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Today in History




 
Motto: Per Ardua ad Astra (Through Adversity to the Stars)

The Royal Flying Corps (RFC) was formed by Royal Warrant on 13 April 1912 and assumed control of the Air Battalion of the Royal Engineers on 13 May 1912. It was comprised of a Military Wing, a Naval Wing, a Reserve, the Central Flying School at Upavon and the Royal Aircraft Factory at Farnborough. Following the Military Aeroplane Competition at Larkhill, Wiltshire in August 1912, the B.E.2 was selected for use by the Royal Flying Corps. By the end of 1912, the RFC was equipped with 1 airship, 12 manned kite balloons and 36 unarmed biplanes.

1 1 Squadron   19 24 Squadron 37 64 Squadron
2 2 Squadron   20 28 Squadron 38 67 Squadron
3 3 Squadron   21 29 Squadron 39 68 Squadron
4 6 Squadron   22 32 Squadron 40 70 Squadron
5 10 Squadron   23 40 Squadron 41 71 Squadron
6 11 Squadron   24 41 Squadron 42 72 Squadron
7 12 Squadron   25 43 Squadron 43 73 Squadron
8 13 Squadron   26 44 Squadron 44 74 Squadron
9 16 Squadron   27 45 Squadron 45 79 Squadron
10 17 Squadron   28 46 Squadron 46 80 Squadron
11 18 Squadron   29 47 Squadron 47 84 Squadron
12 19 Squadron   30 48 Squadron 48 85 Squadron
13 20 Squadron   31 54 Squadron 49 87 Squadron
14 21 Squadron   32 56 Squadron 50 88 Squadron
15 22 Squadron   33 60 Squadron 51 92 Squadron
16 23 Squadron   34 62 Squadron 52 111 Squadron
17 25 Squadron   35 65 Squadron    
18 27 Squadron   36 66 Squadron    
The London Gazette, 10 July 1915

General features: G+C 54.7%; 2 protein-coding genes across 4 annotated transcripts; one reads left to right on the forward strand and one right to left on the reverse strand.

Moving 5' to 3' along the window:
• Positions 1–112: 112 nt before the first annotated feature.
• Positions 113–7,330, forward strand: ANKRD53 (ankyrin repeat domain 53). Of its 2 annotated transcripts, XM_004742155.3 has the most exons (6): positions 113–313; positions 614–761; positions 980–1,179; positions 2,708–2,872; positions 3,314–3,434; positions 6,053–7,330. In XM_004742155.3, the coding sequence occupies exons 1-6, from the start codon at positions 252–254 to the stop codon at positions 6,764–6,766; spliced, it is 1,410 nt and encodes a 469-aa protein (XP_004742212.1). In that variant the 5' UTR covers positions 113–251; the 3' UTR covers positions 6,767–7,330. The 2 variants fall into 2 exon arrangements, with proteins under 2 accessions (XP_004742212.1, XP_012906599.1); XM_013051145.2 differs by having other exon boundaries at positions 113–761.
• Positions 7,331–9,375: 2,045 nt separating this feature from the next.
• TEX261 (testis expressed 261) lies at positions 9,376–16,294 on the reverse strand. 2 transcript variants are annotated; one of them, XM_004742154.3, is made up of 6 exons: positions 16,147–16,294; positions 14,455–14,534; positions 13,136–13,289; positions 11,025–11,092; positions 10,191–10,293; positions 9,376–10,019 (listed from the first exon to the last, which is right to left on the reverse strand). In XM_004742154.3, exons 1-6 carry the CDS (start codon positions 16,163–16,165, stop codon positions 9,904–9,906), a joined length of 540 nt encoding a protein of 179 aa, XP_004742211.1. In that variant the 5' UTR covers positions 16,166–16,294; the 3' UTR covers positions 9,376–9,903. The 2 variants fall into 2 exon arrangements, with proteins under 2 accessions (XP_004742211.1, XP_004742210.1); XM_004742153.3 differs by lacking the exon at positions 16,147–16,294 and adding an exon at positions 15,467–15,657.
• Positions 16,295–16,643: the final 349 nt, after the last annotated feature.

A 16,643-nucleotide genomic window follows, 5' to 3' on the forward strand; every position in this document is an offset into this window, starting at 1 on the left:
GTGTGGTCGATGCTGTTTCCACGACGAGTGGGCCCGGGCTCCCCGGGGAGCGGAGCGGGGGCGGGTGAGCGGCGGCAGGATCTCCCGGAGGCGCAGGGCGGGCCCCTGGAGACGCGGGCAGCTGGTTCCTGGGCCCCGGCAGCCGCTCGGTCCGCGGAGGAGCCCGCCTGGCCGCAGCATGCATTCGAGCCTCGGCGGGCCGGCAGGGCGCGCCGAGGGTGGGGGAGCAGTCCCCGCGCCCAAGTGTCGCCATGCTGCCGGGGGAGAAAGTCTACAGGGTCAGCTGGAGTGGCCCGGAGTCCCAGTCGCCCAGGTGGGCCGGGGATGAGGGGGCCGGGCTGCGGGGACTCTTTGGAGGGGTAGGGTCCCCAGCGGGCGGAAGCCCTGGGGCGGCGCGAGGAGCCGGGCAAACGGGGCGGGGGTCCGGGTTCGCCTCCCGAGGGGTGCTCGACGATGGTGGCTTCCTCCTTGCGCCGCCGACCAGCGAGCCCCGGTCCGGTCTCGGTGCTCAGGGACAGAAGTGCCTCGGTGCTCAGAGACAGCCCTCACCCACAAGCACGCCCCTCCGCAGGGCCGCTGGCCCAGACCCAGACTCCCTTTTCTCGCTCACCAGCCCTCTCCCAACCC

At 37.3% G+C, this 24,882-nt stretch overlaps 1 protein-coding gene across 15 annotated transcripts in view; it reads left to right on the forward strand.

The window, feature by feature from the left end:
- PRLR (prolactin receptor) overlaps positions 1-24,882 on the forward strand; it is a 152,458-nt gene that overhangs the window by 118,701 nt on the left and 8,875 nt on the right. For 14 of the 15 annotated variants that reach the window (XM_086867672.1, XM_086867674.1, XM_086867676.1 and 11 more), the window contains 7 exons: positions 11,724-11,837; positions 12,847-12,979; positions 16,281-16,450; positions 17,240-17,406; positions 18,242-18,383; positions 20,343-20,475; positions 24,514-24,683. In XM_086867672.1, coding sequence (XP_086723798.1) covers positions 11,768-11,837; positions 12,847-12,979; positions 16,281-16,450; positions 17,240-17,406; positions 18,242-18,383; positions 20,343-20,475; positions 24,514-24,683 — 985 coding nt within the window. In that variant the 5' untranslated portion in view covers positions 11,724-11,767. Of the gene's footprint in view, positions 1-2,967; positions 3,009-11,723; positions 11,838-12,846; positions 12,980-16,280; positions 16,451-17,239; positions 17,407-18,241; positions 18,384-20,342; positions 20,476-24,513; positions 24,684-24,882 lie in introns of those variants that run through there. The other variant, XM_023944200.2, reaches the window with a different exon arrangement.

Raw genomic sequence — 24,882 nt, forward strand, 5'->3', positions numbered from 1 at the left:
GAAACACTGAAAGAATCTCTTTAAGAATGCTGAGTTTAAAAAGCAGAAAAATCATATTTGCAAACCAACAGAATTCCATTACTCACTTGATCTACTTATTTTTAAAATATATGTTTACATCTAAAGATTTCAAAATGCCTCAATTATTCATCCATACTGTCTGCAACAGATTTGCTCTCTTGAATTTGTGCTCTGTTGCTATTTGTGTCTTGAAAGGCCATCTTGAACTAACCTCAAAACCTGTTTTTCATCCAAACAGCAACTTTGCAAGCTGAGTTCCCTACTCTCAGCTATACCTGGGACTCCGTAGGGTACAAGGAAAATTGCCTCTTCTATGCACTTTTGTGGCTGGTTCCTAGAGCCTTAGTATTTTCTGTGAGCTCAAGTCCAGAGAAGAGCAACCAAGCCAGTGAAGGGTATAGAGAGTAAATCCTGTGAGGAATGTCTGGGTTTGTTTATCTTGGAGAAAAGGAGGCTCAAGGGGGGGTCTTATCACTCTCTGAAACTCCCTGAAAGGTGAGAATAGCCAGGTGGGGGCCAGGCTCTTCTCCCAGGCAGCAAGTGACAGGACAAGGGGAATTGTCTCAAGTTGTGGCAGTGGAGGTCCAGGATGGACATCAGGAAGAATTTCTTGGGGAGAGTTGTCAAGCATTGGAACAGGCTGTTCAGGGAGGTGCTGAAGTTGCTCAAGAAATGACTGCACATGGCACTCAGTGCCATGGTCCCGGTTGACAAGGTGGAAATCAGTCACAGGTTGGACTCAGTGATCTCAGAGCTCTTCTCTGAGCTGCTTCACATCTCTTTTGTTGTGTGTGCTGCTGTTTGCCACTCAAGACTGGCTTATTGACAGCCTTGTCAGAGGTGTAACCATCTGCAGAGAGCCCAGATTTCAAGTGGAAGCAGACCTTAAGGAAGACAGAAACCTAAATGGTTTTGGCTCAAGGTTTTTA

"I have once more to call your Lordship's attention to the part taken by the Royal Flying Corps in the general progress of the campaign, and I wish particularly to mention the invaluable assistance they rendered in the operations described in this report, under the able direction of Major-General Sir David Henderson.
    The Royal Flying Corps is becoming more and more an indispensable factor in combined operations. In co-operation with the artillery, in particular, there has been continuous improvement both in the methods and in the technical material employed. The ingenuity and technical skill displayed by the officers of the Royal Flying Corps, in effecting this improvement, have been most marked.
    Since my last despatch there has been a considerable increase both in the number and in the activity of German aeroplanes in our front. During this period there have been more than sixty combats in the air, in which not one British aeroplane has been lost. As these fights take place almost invariably over or behind the German lines, only one hostile aeroplane has been brought down in our territory. Five more, however, have been definitely wrecked behind their own lines, and many have been chased down and forced to land in most unsuitable ground.
" J. D. P. French, Field-Marshal, Commanding-in-Chief, The British Army in France
 
Books
Cormack, Andrew. British Air Forces 1914-1918 (1). Oxford: Osprey Publishing Ltd., 2000
Cormack, Andrew. British Air Forces 1914-1918 (2). Oxford: Osprey Publishing Ltd., 2001
 
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